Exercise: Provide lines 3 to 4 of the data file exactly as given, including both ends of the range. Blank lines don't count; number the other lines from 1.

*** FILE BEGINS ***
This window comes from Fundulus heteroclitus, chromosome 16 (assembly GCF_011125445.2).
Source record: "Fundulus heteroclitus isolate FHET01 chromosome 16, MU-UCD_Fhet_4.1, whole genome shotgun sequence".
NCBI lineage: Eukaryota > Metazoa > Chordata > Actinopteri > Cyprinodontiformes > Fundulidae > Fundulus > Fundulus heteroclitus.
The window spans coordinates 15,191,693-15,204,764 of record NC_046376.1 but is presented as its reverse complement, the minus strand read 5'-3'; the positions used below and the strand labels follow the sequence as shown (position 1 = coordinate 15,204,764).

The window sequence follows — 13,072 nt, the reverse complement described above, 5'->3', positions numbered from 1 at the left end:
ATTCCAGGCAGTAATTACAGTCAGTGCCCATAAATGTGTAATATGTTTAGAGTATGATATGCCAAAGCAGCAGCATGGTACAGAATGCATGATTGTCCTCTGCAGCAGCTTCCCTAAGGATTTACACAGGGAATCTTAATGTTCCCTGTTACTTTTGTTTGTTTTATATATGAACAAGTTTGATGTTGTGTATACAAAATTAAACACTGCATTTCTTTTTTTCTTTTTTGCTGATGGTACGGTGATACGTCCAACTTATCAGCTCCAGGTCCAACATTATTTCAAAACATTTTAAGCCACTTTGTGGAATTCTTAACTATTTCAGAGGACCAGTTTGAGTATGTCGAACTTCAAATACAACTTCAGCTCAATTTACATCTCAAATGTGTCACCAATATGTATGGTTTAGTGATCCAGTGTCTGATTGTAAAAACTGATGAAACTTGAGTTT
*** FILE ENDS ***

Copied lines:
NCBI lineage: Eukaryota > Metazoa > Chordata > Actinopteri > Cyprinodontiformes > Fundulidae > Fundulus > Fundulus heteroclitus.
The window spans coordinates 15,191,693-15,204,764 of record NC_046376.1 but is presented as its reverse complement, the minus strand read 5'-3'; the positions used below and the strand labels follow the sequence as shown (position 1 = coordinate 15,204,764).